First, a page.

BetAmerica resumes ops three weeks after cyberattack hit SBTech


At the end of last month, gambling technology provider SBTech was the target of a cyberattack, most likely perpetrated by some wanna-be hacker, or hackers, bored at home while on lockdown because of the coronavirus. The attack forced the company to take its data center offline, which effected a number of operators, including NetBet, ComeOn, BetAmerica and more. With digital order apparently restored, betamerica-resumes-ops-three-weeks-after-cyberattack-hit-sbtech2BetAmerica is now reportedly back online, ready to welcome whatever activity it can get while COVID-19 continues to keep the sports world in a holding pattern.

BetAmerica, which is owned by Churchill Downs Inc., reported on Friday that it was now back in business, three weeks after the embarrassing attack. What took the company so long to get back up isn’t quite clear, and other operators, such as the Oregon Lottery and its Scoreboard sports gambling product, returned after just a couple of days. BetAmerica added in communication it sent to its customers, “SBTech and the security firms engaged in responding to this attack have advised us that there has been no indication that BetAmerica customer data was accessed or extracted.”

The good news is that the outage didn’t impact the company’s bottom line a great deal. Since the coronavirus already had sports on lockdown, there wasn’t much action to be missed. The bad news is that the outage won’t help BetAmerica’s recovery efforts. It has operations in several states, including Pennsylvania, New Jersey, Indiana and others, and has been struggling to increase its position. In Indiana, it is ranked last and, since the new year rolled around, it has not provided any sports gambling tax revenue to the state. In Pennsylvania, the most recent fiscal year performance of its sportsbook puts BetAmerica in 10th place out of 12 operators.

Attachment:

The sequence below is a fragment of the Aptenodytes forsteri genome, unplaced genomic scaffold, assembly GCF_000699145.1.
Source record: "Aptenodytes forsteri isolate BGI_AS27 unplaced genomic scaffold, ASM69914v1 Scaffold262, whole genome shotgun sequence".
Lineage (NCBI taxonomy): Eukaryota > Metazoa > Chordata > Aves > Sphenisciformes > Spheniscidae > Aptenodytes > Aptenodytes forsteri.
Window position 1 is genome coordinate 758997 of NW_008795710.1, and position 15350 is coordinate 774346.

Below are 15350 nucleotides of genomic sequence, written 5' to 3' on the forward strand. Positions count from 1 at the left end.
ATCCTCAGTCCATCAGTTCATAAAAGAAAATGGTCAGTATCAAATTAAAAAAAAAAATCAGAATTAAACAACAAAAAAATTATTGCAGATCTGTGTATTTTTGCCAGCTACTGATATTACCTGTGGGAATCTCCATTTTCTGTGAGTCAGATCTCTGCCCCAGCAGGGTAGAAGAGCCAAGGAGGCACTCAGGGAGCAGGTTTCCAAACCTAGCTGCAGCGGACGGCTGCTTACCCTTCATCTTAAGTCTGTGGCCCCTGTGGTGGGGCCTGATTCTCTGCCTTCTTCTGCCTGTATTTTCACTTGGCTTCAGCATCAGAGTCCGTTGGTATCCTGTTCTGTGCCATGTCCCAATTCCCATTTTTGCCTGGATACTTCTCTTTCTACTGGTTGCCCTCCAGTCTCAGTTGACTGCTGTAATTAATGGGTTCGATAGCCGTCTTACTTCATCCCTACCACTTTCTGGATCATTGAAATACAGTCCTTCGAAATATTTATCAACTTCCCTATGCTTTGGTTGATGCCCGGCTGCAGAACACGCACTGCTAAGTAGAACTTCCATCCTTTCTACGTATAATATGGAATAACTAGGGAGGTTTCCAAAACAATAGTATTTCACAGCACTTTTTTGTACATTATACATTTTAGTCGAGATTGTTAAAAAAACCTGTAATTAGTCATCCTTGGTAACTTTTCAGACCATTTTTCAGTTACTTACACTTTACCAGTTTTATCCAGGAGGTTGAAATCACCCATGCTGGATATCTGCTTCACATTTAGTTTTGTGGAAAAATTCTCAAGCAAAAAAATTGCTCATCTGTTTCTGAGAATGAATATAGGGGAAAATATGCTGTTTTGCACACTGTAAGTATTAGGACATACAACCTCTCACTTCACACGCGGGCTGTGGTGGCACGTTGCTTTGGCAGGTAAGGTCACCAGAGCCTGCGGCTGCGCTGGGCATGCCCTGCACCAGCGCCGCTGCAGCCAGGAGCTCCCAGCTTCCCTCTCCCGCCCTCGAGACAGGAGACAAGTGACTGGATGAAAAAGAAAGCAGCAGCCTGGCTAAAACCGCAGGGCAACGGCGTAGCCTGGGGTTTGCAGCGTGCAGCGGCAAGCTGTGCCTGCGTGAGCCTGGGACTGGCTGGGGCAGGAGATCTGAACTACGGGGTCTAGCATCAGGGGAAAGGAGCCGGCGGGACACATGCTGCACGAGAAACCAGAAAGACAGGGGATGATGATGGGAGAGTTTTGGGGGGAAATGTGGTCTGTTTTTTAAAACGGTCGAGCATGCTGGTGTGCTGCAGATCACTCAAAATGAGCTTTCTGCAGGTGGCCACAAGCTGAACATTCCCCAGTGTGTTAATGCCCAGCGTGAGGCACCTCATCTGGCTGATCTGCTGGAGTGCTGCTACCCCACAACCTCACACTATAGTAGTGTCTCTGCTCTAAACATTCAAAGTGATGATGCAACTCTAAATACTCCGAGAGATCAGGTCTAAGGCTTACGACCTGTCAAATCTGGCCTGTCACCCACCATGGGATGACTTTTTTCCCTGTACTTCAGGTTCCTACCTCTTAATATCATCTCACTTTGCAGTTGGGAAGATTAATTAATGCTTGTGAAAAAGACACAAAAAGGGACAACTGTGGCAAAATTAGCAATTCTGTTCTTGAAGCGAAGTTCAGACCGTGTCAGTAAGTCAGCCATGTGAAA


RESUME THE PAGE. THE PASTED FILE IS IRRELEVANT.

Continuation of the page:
Every day is one day closer to the end of the coronavirus saga, even if a date for when things can return to normal still isn’t known. In the meantime, all major sports continue to hunker down in their virtual locker rooms, waiting to receive the call to return to the field. Each league is coming up with its own revival plan and it’s possible (but doubtful) that the U.S. could see some sort of major sports as early as next month. The sooner, the better for the sportsbooks, as they continue to miss out on essentially 100% of what drives their operations. After having shelled out millions of dollars to cover sports gambling licenses in different states, the COVID-19 pandemic forced them to take a direct hit to the jugular.